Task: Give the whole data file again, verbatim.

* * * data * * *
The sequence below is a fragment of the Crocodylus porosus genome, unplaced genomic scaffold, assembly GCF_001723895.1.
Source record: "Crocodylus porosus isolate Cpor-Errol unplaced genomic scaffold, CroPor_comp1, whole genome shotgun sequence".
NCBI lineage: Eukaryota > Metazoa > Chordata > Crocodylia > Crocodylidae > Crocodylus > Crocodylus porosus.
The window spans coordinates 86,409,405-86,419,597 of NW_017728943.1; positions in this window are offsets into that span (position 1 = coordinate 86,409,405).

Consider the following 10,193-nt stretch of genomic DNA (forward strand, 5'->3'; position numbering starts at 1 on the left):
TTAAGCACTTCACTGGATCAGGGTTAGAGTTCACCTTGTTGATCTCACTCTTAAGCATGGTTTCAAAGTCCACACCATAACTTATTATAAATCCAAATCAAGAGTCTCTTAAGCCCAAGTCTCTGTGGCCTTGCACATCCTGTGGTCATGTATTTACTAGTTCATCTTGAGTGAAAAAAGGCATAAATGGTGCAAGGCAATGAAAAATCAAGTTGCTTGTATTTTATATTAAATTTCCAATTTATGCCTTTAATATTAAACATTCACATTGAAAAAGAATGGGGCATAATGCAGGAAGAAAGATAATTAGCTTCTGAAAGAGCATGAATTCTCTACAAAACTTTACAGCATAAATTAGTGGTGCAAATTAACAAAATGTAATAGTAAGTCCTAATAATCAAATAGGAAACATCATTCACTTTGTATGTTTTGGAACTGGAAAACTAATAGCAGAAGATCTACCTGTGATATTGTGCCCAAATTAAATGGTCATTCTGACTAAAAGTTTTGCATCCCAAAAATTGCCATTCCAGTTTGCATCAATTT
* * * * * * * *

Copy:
The sequence below is a fragment of the Crocodylus porosus genome, unplaced genomic scaffold, assembly GCF_001723895.1.
Source record: "Crocodylus porosus isolate Cpor-Errol unplaced genomic scaffold, CroPor_comp1, whole genome shotgun sequence".
NCBI lineage: Eukaryota > Metazoa > Chordata > Crocodylia > Crocodylidae > Crocodylus > Crocodylus porosus.
The window spans coordinates 86,409,405-86,419,597 of NW_017728943.1; positions in this window are offsets into that span (position 1 = coordinate 86,409,405).

Consider the following 10,193-nt stretch of genomic DNA (forward strand, 5'->3'; position numbering starts at 1 on the left):
TTAAGCACTTCACTGGATCAGGGTTAGAGTTCACCTTGTTGATCTCACTCTTAAGCATGGTTTCAAAGTCCACACCATAACTTATTATAAATCCAAATCAAGAGTCTCTTAAGCCCAAGTCTCTGTGGCCTTGCACATCCTGTGGTCATGTATTTACTAGTTCATCTTGAGTGAAAAAAGGCATAAATGGTGCAAGGCAATGAAAAATCAAGTTGCTTGTATTTTATATTAAATTTCCAATTTATGCCTTTAATATTAAACATTCACATTGAAAAAGAATGGGGCATAATGCAGGAAGAAAGATAATTAGCTTCTGAAAGAGCATGAATTCTCTACAAAACTTTACAGCATAAATTAGTGGTGCAAATTAACAAAATGTAATAGTAAGTCCTAATAATCAAATAGGAAACATCATTCACTTTGTATGTTTTGGAACTGGAAAACTAATAGCAGAAGATCTACCTGTGATATTGTGCCCAAATTAAATGGTCATTCTGACTAAAAGTTTTGCATCCCAAAAATTGCCATTCCAGTTTGCATCAATTT